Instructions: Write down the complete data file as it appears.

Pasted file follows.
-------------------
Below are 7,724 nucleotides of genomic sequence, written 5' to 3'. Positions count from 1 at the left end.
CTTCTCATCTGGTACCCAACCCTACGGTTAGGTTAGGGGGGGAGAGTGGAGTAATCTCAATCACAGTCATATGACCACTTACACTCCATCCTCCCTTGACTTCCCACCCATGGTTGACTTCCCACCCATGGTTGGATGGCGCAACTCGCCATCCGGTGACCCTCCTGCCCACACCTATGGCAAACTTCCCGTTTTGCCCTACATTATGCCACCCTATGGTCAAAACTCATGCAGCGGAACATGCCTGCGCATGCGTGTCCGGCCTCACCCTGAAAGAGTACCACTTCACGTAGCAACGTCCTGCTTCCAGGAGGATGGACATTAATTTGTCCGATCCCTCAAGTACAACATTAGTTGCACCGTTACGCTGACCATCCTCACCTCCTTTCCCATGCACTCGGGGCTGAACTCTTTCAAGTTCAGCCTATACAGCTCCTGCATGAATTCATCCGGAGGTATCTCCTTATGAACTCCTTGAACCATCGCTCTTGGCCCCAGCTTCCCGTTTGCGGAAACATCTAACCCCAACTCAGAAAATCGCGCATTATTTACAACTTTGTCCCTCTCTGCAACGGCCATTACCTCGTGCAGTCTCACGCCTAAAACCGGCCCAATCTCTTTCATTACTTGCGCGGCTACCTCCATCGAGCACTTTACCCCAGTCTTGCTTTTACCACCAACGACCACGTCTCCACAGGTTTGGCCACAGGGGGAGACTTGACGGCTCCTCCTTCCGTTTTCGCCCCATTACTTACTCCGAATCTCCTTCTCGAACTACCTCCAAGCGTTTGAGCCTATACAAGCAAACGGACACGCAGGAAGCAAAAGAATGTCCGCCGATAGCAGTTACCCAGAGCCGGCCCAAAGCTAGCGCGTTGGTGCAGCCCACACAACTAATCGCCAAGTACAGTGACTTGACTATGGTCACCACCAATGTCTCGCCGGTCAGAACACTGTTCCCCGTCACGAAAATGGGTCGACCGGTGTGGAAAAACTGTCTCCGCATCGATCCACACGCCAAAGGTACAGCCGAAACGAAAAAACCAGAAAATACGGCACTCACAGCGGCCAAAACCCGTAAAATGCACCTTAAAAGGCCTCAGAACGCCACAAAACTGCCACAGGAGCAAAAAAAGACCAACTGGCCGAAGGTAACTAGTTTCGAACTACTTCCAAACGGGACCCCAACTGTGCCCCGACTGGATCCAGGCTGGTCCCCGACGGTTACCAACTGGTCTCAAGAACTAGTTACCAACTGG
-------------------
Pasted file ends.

Below are 7,724 nucleotides of genomic sequence, written 5' to 3'. Positions count from 1 at the left end.
CTTCTCATCTGGTACCCAACCCTACGGTTAGGTTAGGGGGGGAGAGTGGAGTAATCTCAATCACAGTCATATGACCACTTACACTCCATCCTCCCTTGACTTCCCACCCATGGTTGACTTCCCACCCATGGTTGGATGGCGCAACTCGCCATCCGGTGACCCTCCTGCCCACACCTATGGCAAACTTCCCGTTTTGCCCTACATTATGCCACCCTATGGTCAAAACTCATGCAGCGGAACATGCCTGCGCATGCGTGTCCGGCCTCACCCTGAAAGAGTACCACTTCACGTAGCAACGTCCTGCTTCCAGGAGGATGGACATTAATTTGTCCGATCCCTCAAGTACAACATTAGTTGCACCGTTACGCTGACCATCCTCACCTCCTTTCCCATGCACTCGGGGCTGAACTCTTTCAAGTTCAGCCTATACAGCTCCTGCATGAATTCATCCGGAGGTATCTCCTTATGAACTCCTTGAACCATCGCTCTTGGCCCCAGCTTCCCGTTTGCGGAAACATCTAACCCCAACTCAGAAAATCGCGCATTATTTACAACTTTGTCCCTCTCTGCAACGGCCATTACCTCGTGCAGTCTCACGCCTAAAACCGGCCCAATCTCTTTCATTACTTGCGCGGCTACCTCCATCGAGCACTTTACCCCAGTCTTGCTTTTACCACCAACGACCACGTCTCCACAGGTTTGGCCACAGGGGGAGACTTGACGGCTCCTCCTTCCGTTTTCGCCCCATTACTTACTCCGAATCTCCTTCTCGAACTACCTCCAAGCGTTTGAGCCTATACAAGCAAACGGACACGCAGGAAGCAAAAGAATGTCCGCCGATAGCAGTTACCCAGAGCCGGCCCAAAGCTAGCGCGTTGGTGCAGCCCACACAACTAATCGCCAAGTACAGTGACTTGACTATGGTCACCACCAATGTCTCGCCGGTCAGAACACTGTTCCCCGTCACGAAAATGGGTCGACCGGTGTGGAAAAACTGTCTCCGCATCGATCCACACGCCAAAGGTACAGCCGAAACGAAAAAACCAGAAAATACGGCACTCACAGCGGCCAAAACCCGTAAAATGCACCTTAAAAGGCCTCAGAACGCCACAAAACTGCCACAGGAGCAAAAAAAGACCAACTGGCCGAAGGTAACTAGTTTCGAACTACTTCCAAACGGGACCCCAACTGTGCCCCGACTGGATCCAGGCTGGTCCCCGACGGTTACCAACTGGTCTCAAGAACTAGTTACCAACTGG